Are we on the brink of a nature finance breakthrough?

The financial world is in the midst of a seismic shift towards net-zero, but the UN has repeatedly warned of a looming, multi-trillion-dollar nature finance gap. Here, edie explores why climate finance is more advanced than nature finance and what is needed to bridge the gap.

Are we on the brink of a nature finance breakthrough?

Editor’s note: This feature forms part of edie’s dedicated Countdown to COP28 editorial campaign. Find out more by clicking here.

The UN estimates a $4.1trn nature finance gap between 2021 and 2050, despite nature underpinning the global economy and posing significant financial risks. An oft-quoted statistic from PwC is that more than half (55%) of the global economy is dependent on nature.

“I would argue that nature finance has actually increased at a pace that is faster than climate finance, but it started later,” says Helen Avery, director of Nature Programmes and GFI Hive within the Green Finance Institute (GFI).

Helen explains that the scaling of climate finance has been influenced by the clarity and well-defined international goal of carbon reduction, in the Paris Agreement. This level of focus has long been absent from the realm of nature.

“However, it is quite incredible that the Taskforce on Nature-Related Financial Disclosures (TNFD), which was a glint in the eye of Andrew Mitchell, the vice-chair of the Taskforce, back in 2019, is now a fully formed framework in just four years. So, I would argue that we’ve moved really quick on nature,” Avery adds.

September 2023 saw the TNFD releasing its long-awaited finalised recommendations after two years of design and development.

These recommendations are aimed at addressing the ecological impact of the industrial sector by promoting thorough reporting on the environmental footprint of businesses and the effective integration of nature-related factors into their strategies using science-based targets.

So, how will the TNFD shape the flow of nature finance?

“We use nature every day. We use its services every day and we have never really paid for them. There hasn’t been a structure within our economic or financial systems that has enable us to really value and pay for the services that nature provides,” says Helen Crowley, the managing director at Pollination, a global climate and nature advisory and investment firm.

She explains that over the past two decades, a framework has been established for carbon and climate finance, encompassing carbon markets, both voluntary and mandatory credit systems, as well as offsetting. This involved the development of policies and regulatory structures to facilitate the flow of financial resources.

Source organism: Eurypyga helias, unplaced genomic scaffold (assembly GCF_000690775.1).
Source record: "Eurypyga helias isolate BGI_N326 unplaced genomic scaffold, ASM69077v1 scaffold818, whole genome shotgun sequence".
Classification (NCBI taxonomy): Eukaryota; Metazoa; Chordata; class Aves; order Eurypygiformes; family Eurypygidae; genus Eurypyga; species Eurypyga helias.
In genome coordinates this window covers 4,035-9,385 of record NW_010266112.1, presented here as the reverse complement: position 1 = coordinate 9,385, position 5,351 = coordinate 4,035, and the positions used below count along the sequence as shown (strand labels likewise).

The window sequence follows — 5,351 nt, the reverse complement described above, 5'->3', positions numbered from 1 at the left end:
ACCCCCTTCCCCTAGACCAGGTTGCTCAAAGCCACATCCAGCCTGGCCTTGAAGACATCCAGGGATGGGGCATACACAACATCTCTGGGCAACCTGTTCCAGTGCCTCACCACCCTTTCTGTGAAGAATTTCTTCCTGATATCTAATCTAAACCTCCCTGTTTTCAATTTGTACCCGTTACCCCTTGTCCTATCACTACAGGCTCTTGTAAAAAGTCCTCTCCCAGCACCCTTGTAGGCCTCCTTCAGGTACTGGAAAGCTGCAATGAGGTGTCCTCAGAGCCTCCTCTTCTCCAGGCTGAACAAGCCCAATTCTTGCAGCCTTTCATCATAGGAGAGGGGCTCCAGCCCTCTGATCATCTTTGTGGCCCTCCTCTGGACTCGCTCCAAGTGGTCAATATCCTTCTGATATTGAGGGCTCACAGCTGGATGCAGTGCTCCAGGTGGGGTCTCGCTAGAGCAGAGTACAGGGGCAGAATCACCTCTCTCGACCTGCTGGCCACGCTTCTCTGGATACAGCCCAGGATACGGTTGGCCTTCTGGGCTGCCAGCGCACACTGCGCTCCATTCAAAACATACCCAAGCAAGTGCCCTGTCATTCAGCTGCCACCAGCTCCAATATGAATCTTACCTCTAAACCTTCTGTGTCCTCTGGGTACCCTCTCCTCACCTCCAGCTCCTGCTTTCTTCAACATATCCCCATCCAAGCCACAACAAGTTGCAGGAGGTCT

“Finance doesn’t move easily. There are rules that come with it. So those rules haven’t been really created for nature,” Helen adds.

Nevertheless, Helen highlights that the TNFD, in essence, establishes a framework for businesses to identify their priorities regarding nature. This, in turn, fosters the development of knowledge and a better understanding of key investment opportunities. The hope is that TNFD will raise awareness about these opportunities, ultimately paving the way for funding to be directed to nature and nature-based solutions.

Challenges with TNFD

It bears noting that adoption of the TNFD will be voluntary at first. More than 190 nations have, however, committed to mandate corporate nature disclosures by 2030 through the UN’s biodiversity treaty.

“The TNFD is the path, but if companies don’t report on it and if they’re not mandated to report, they may not report. Then you can’t move along that trajectory,” says Avery.

She elucidates that it has become a bit of a chicken-and-egg situation where both the government and businesses are hesitant to make the first move. Governments want to see businesses willingly adopt the framework before making it mandatory, while businesses are waiting for governments to officially endorse the mandate, which would provide them with clear policies for their investments.

“If governments were to announce their ambition to mandate the TNFD at some point with a glide path that alone would send a signal to companies that to not wait, but to be early adopters,” Helen adds.

Several pioneering companies have already stated that they will commence reporting in line with the TNFD framework. GSK, for example, has announced its intention to release its inaugural TNFD-compliant report in 2026, using data from 2025.

In addition to GSK, several industry leaders have been discreetly exploring TNFD implementation, experimenting with beta versions, including Natura &Co, Holcim, and Reckitt.

Accelerating nature finance through collaboration